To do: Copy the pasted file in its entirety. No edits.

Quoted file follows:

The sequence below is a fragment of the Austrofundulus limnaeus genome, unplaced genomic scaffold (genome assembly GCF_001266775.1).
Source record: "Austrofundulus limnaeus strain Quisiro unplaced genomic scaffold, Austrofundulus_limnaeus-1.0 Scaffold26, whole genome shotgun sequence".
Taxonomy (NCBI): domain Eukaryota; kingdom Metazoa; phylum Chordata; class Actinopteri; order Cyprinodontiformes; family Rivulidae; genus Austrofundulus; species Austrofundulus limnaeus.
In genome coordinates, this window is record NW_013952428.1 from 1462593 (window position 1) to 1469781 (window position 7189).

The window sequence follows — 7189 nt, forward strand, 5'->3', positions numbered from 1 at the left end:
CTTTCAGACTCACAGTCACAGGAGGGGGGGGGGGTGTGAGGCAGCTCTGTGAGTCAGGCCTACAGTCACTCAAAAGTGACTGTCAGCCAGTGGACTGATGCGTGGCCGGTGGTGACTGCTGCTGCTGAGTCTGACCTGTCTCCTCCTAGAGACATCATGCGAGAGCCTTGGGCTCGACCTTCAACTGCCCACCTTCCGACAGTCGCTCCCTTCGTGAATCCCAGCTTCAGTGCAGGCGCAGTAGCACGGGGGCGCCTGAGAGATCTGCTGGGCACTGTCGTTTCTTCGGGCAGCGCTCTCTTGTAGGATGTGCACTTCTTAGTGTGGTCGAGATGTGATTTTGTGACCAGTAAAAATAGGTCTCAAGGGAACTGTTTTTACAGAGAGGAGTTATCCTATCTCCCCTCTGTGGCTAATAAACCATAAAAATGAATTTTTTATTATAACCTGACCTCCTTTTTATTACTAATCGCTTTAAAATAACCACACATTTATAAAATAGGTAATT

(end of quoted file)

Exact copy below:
The sequence below is a fragment of the Austrofundulus limnaeus genome, unplaced genomic scaffold (genome assembly GCF_001266775.1).
Source record: "Austrofundulus limnaeus strain Quisiro unplaced genomic scaffold, Austrofundulus_limnaeus-1.0 Scaffold26, whole genome shotgun sequence".
Taxonomy (NCBI): domain Eukaryota; kingdom Metazoa; phylum Chordata; class Actinopteri; order Cyprinodontiformes; family Rivulidae; genus Austrofundulus; species Austrofundulus limnaeus.
In genome coordinates, this window is record NW_013952428.1 from 1462593 (window position 1) to 1469781 (window position 7189).

The window sequence follows — 7189 nt, forward strand, 5'->3', positions numbered from 1 at the left end:
CTTTCAGACTCACAGTCACAGGAGGGGGGGGGGGTGTGAGGCAGCTCTGTGAGTCAGGCCTACAGTCACTCAAAAGTGACTGTCAGCCAGTGGACTGATGCGTGGCCGGTGGTGACTGCTGCTGCTGAGTCTGACCTGTCTCCTCCTAGAGACATCATGCGAGAGCCTTGGGCTCGACCTTCAACTGCCCACCTTCCGACAGTCGCTCCCTTCGTGAATCCCAGCTTCAGTGCAGGCGCAGTAGCACGGGGGCGCCTGAGAGATCTGCTGGGCACTGTCGTTTCTTCGGGCAGCGCTCTCTTGTAGGATGTGCACTTCTTAGTGTGGTCGAGATGTGATTTTGTGACCAGTAAAAATAGGTCTCAAGGGAACTGTTTTTACAGAGAGGAGTTATCCTATCTCCCCTCTGTGGCTAATAAACCATAAAAATGAATTTTTTATTATAACCTGACCTCCTTTTTATTACTAATCGCTTTAAAATAACCACACATTTATAAAATAGGTAATT